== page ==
Chopin medallion 1: Day 1

My new project is a medallion with Chopin’s portrait. I will try to document every step for my own benefit and anyone who is interested in trying low relief. The biggest challenge is the sheer size of the medallion and the likeness of course. This is my first take, I’m sure there will be many more. Right now I don’t know what I’m doing, just hoping to learn along the way.

I happened to buy Eduard Lanteri’s excellent book Modelling and Sculpting the Human Figure a while ago, and I was happy to discover it had a whole chapter on modelling coins/medallions. I think I’ll use the book as my art Bible.

I’m very eager and anxious to start, there’s anticipation, hope but also fear of failure. It never gets better.

Chopin11Here are most of the tools I thought I might need, I even made one myself. The little white tool was made of a piece of galvanized wire and paper mache for handle.  Last week I rendered two sketches of Chopin after the painting on the picture, which I  deliberately printed small. Lanteri emphasizes the need to simplify wherever possible. The most dominant features should be captured in most part without much detail. I think Chopin has some very strong features on this portrait, features that I like, so hopefully that will help keeping my interest.









I’m using air dry clay. The pencils help with rolling out the clay evenly. The clay is very soft, so I covered it with cling wrap. It won’t stick to the rolling pin. Thickness is about 1/4″ as I don’t know at this point how much the clay will shrink. It seems a bit too thick.











Most coins/medallions are between 2-4 inches in size traditionally. I chose 3 inches. I cut out the shape in paper in advance. I’m using the pin tool to cut out the shape in clay.











This is how it looks. The clay is too soft for the relief, so I left it dry a bit, for about 1/2 hrs.











I draw the basic shape of the design.











The base is still too soft, so I softened the piece for the relief even more, which made it muddy and difficult to place the tiny pieces in just the right spot. Lanteri suggests building up the clay from thin at the edges to thicker in the middle.

Next time I’ll have to remember to let the base dry covered in plastic for a day. It needs to harden a bit more.

An hour later the relief is still too soft to work it, so it has to wait until tomorrow.

See day 2 progress here:

~ by erikatakacs on May 20, 2009.

3 Responses to “Chopin medallion 1: Day 1”

  1. Erika:
    It looks like you don’t need Lanteri to proceed. You have your own good ideas. A good demo.

    I have his book too and I learned a lot from it. Of course he didn’t have that air-drying clay you work with. He recommended wax because of clay’s rapid drying out. You are going to have to work fast. Actually, later in the chapter Lanteri recommends skipping soft material and working directly in plaster. You draw (scratch) your design on a plaster plate and then carve away, as if it were soft stone. That sounds difficult at first but you see its advantages as soon as you get working on it. You can wet the plaster to make it soft. When you’ve got some relief that pleases you more or less you make a plaster negative of it and work on the negative. You can smooth the rough edges with a wet cloth and even the flat areas by rubbing the plaster plate on sandpaper. Cheese graters and carpenters’ planes, the kind with sharp holes, are also good instruments for cutting away big areas of excess plaster. Lanteri tells how he walks around the studio while working on the medallion in order to see it in light from all angles.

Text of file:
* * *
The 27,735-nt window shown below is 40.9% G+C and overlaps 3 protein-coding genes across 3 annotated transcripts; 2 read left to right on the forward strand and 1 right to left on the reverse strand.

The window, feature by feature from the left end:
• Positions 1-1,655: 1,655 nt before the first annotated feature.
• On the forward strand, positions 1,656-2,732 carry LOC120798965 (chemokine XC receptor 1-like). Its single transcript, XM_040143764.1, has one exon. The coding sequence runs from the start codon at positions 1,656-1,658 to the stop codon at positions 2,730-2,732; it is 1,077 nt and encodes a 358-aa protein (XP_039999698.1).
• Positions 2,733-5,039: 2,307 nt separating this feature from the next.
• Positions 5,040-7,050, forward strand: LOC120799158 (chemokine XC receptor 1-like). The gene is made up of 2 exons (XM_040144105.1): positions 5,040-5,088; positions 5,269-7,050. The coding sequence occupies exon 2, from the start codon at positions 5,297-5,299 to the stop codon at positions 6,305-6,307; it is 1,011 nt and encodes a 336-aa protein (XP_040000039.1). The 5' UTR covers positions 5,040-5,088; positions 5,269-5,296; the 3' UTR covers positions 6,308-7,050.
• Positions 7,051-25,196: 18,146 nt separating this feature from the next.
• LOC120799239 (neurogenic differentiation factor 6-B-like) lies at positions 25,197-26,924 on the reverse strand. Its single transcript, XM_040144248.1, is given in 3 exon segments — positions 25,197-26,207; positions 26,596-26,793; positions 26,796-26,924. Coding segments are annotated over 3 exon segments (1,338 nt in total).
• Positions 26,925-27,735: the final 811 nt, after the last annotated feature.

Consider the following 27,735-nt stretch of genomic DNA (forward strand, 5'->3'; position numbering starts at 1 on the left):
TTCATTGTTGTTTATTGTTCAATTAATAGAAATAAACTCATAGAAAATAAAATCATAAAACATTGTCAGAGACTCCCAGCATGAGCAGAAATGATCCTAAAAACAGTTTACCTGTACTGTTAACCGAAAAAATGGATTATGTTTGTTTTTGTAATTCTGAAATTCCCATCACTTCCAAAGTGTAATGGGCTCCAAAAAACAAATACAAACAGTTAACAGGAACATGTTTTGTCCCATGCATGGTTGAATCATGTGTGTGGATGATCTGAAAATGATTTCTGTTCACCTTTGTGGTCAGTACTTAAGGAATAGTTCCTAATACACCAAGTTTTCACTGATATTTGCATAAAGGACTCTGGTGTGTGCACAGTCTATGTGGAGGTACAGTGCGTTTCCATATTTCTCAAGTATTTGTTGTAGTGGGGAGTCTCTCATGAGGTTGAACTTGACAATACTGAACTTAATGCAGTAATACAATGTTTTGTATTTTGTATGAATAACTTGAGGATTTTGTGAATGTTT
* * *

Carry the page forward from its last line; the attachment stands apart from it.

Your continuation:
Are you going to put some writing on this?
    Can’t wait to see stage two.

  2. Lanteri is very good for guidance, but he discourages considering his way as the only right way. The book could have spared me much frustration and waste of time as I was and still am “groping in the dark” a lot as he puts it.

    I keep the clay soft enough with periodical spraying, hopefully it won’t take weeks to finish this! I knew it was going to be hard, but it’s 10 times harder than I thought it would be. Hopefully I won’t throw in the towel prematurely. I can’t. But I won’t kill myself over likeness either. Today I looked at a lot of Chopin portraits, no two are the same. And when I compare them to his only photograph, none is even close in likeness. Most artists’ treatment of Chopin is very liberal to put it mildly. I’m most impressed with his strong nose that dominates his face, but even that is different on the various versions. The tip of the nose on my picture is a bit confusing to me, so I tried to compare it to other pictures without much success.

    Thanks for the plaster carving idea, if this doesn’t work out, I might give it a try. I don’t know what else I’m going to put on the medallion. I might just use the head because it’s just the right size for a pendant which it will be in the end. IF it works out.

  3. At least some bloggers can still write. Thank you for this read!!

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